Now, considering that subpoenas duces tecum command “attendance for the purpose of giving evidence” (according to the Honourable Mr. Justice Watt), and direct the subpoenaed to bring whatever was described on the face of the subpoena, the issuer of the subpoena has to be fairly certain that what the subpoena describes is not only relevant, but — especially in this case — cannot be derived elsewhere. (Interestingly enough, the criminal code does not make any distinction between types of subpoenas, though the courts recognise two that I know of.)

In Mr. Finkle’s case, the police, or more specifically Detective Robert Wilkinson, simple sent a subpoena compelling production of written materials used in the creation of Mr. Finkle’s book. Later, it was joined by a second subpoena (issued by the same clerk, incidentally), compelling production of recorded materials and the like.

This is a bit strange. Actually, quite strange. First, the subpoena is remarkably sweeping. Second, Derek Finkle is unlikely to be called as a material witness for the prosecution. Third, there are other mechanisms in place for production of documents, all of which require explanations under oath. Fourth, the subpoenaed material could reasonably considered hearsay, making them inadmissible as evidence. Fifth, Mr. Finkle is a journalist, and as such is afforded special constitutional consideration.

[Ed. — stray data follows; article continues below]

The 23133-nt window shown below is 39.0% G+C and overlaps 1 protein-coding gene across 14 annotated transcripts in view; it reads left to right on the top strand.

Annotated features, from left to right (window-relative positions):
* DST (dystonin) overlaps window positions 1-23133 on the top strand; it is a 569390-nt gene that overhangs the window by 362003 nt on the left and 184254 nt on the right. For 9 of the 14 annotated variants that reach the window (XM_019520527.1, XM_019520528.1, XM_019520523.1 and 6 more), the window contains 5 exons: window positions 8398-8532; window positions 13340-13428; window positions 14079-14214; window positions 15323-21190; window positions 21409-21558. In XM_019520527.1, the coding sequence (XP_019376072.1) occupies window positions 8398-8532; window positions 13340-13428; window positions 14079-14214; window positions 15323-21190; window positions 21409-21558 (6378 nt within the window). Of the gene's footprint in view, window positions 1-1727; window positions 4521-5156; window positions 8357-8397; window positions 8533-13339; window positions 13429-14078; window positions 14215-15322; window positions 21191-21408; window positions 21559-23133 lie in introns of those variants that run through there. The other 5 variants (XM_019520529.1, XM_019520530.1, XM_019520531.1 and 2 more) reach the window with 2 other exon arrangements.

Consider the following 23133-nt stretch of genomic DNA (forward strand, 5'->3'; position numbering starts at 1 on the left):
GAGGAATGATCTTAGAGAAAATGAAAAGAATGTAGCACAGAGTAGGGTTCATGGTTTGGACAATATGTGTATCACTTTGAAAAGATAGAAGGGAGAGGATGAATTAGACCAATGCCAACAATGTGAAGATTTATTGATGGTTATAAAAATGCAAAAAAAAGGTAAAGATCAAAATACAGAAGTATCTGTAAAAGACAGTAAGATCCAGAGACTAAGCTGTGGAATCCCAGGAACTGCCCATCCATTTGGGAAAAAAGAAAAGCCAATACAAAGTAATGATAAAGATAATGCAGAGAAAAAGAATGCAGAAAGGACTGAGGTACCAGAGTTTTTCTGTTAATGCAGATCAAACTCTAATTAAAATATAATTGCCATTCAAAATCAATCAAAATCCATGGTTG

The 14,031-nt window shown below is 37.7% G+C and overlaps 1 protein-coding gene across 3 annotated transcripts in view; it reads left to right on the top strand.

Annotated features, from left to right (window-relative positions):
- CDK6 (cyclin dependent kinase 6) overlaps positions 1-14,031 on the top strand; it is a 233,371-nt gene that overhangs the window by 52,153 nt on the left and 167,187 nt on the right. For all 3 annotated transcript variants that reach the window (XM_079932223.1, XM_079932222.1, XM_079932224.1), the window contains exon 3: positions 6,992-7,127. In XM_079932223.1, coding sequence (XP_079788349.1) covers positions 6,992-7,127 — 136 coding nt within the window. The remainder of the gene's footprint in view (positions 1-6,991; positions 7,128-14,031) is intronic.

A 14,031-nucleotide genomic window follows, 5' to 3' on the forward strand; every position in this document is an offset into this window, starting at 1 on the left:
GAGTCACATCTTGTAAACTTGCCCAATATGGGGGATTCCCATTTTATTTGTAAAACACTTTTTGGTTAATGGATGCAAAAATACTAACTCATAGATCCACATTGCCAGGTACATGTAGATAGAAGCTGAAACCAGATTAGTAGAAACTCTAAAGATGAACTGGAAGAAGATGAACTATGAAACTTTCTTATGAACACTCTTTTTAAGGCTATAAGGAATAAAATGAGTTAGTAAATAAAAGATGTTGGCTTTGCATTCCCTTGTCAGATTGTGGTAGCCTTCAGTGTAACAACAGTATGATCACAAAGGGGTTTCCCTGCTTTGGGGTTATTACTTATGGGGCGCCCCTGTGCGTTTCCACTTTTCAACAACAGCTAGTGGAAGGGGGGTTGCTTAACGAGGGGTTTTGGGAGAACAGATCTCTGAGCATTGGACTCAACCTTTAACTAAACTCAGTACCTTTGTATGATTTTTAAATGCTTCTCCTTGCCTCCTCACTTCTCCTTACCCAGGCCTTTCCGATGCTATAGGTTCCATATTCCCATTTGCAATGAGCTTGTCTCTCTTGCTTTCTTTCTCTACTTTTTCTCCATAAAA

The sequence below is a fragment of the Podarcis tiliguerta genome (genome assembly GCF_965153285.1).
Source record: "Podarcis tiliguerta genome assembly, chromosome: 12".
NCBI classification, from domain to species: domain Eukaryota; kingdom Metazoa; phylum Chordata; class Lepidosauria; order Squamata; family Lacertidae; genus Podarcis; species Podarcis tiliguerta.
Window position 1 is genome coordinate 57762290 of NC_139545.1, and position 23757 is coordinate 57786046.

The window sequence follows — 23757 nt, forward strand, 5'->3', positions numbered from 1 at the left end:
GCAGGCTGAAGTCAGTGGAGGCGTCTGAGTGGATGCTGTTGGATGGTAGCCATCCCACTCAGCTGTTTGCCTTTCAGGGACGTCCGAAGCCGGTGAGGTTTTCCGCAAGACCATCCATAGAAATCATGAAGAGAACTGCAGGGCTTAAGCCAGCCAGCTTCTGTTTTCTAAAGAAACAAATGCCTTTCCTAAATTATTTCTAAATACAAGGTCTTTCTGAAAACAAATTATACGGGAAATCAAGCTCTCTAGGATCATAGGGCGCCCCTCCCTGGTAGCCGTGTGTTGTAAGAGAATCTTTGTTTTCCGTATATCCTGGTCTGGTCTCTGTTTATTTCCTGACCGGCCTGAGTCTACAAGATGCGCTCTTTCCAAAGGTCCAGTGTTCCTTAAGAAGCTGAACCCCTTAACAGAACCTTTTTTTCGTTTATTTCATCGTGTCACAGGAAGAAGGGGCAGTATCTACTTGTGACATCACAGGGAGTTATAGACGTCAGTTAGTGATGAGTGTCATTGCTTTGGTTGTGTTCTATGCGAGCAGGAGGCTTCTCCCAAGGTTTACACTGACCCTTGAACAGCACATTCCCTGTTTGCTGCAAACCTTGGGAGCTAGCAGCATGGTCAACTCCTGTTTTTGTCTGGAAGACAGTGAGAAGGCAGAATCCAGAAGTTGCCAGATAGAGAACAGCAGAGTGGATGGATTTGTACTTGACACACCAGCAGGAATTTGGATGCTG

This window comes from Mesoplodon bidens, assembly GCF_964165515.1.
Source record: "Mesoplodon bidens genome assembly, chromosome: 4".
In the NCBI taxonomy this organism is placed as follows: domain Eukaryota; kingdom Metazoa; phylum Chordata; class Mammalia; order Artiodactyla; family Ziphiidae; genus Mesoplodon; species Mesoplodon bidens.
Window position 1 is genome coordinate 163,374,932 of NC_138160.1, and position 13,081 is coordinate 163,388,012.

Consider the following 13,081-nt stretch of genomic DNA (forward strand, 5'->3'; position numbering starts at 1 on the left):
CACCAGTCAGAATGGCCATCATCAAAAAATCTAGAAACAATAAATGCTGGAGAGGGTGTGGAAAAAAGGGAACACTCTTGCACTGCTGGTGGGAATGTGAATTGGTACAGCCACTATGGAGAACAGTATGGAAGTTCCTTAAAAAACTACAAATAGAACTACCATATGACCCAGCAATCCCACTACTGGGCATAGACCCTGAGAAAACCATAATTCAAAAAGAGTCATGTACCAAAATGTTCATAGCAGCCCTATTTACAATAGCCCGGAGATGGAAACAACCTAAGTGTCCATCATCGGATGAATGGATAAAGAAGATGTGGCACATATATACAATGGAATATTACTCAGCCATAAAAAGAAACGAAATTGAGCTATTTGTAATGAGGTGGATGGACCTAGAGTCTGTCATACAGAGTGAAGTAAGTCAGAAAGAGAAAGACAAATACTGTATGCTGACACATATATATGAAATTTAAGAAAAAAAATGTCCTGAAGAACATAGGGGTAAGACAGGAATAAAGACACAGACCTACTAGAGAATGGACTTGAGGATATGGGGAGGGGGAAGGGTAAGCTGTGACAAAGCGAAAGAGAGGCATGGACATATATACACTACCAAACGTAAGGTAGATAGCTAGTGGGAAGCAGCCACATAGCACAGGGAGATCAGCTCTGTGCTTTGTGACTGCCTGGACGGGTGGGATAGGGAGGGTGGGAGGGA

Why did the police decide to issue a wide-ranging subpoena? As far as I can tell, Det. Wilkinson decided to do so simply because it was easier. A Document Production order, for instance, has a strong burden of proof against the issuer, and requires a statement under oath. A subpoena does not. And from Justice Watt’s statement, the subpoena was issued by a clerk without proper consideration, which the issuing office is required to undertake before a subpoena is issued. In effect, it was a boilerplate steam-roller of a subpoena, requested, approved, and issued without a whole lot of thought on the part of anyone involved.

But this is what got me. I find the last section of Justice Watt’s statement at once humorous and indignant — not to mention right on the money. In quashing the second subpoena, having already quashed the first, he said in section 95:

The subpoena issued on April 30, 2007 amounts to a fishing expedition under a colourable licence issued without authority. Fishing season is closed. The subpoena is quashed.

I don’t like to be a cheerleader, but rebuking police overstepping their authority, safeguarding freedom of the press, and firing off a witty sound bite in the closing? Niiiiiiice.